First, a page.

Belgian sheepdog

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Belgian sheepdog,

sometimes called Groenendael, breed of sturdy working dogworking dog,
classification used by breeders and kennel clubs to designate dogs raised by humans to herd cattle and sheep, as draft animals, as message dispatchers in wartime, in police and rescue work, as guardians of persons and property, or as guides (see guide dog) for the
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 developed from a wide assortment of sheepherding dogs in Belgium in the early 20th cent. It stands from 22 to 26 in. (55.9–66 cm) high at the shoulder and weighs from 50 to 60 lb (22.6–27.2 kg). Its long, straight coat is black, sometimes with white markings on the chin, forechest, and feet. As a result of such developments as the widespread use of fencing, the increasing availability of rail transportation, and a decline in the threat of marauding animals, the necessity for sheepherding dogs began to decline in Belgium toward the end of the 19th cent. Dog breeders began to turn their attention to the show ring. Of the widely divergent types of herding dogs in existence, three varieties differing only in coat and color were finally bred true, i.e., the Belgian Malinois, Belgian sheepdog, and Belgian Tervuren. All were shown under the name "Belgian sheepdog" until 1959 when they were designated separate breeds by the American Kennel Club. See dogdog,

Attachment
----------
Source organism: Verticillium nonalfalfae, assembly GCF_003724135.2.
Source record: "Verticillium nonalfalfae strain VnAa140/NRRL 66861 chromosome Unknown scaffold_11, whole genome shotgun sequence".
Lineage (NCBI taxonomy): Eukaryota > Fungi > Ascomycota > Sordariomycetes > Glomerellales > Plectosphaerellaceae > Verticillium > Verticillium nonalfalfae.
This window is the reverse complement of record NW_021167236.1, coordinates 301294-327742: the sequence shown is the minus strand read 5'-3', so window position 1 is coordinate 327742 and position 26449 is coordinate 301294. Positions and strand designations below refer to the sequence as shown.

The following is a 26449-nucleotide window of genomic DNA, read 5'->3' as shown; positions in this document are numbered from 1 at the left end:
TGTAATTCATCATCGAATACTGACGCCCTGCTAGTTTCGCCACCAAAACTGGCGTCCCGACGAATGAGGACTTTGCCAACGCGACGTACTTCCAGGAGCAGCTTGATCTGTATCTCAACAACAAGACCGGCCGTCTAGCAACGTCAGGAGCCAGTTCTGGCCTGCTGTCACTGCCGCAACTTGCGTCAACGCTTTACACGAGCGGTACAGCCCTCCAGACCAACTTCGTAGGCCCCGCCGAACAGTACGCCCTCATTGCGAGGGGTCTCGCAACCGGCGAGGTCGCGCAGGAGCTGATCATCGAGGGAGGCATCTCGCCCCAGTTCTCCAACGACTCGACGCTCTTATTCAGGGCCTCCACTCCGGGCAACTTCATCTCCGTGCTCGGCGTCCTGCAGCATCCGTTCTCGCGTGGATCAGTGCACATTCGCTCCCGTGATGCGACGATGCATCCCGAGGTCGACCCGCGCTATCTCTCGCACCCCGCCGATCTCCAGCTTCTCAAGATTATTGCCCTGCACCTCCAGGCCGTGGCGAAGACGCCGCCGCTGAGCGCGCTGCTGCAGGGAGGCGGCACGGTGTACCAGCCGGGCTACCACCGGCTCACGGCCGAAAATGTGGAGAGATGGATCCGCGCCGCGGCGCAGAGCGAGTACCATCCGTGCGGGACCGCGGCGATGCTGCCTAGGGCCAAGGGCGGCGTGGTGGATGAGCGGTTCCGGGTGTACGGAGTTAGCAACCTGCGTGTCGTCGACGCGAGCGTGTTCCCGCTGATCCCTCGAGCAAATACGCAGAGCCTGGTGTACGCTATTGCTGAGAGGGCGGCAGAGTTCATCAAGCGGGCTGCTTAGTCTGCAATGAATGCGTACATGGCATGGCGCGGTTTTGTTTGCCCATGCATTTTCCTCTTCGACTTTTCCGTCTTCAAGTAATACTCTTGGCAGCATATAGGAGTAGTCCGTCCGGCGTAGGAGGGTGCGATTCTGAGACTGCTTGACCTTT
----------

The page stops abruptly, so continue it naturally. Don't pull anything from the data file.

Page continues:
carnivorous, domesticated wolf (Canis lupus familiaris) of the family Canidae, to which the jackal and fox also belong. The family Canidae is sometimes referred to as the dog family, and its characteristics, e.g.
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References in periodicals archive ?
They appear to have originated from European efforts to create breeds specialized for hunting, which include bloodhounds and golden retrievers; guarding, such as mastiffs, bulldogs, boxers, rottweilers, and German shepherds; and herding, such as collies and Belgian sheepdogs.

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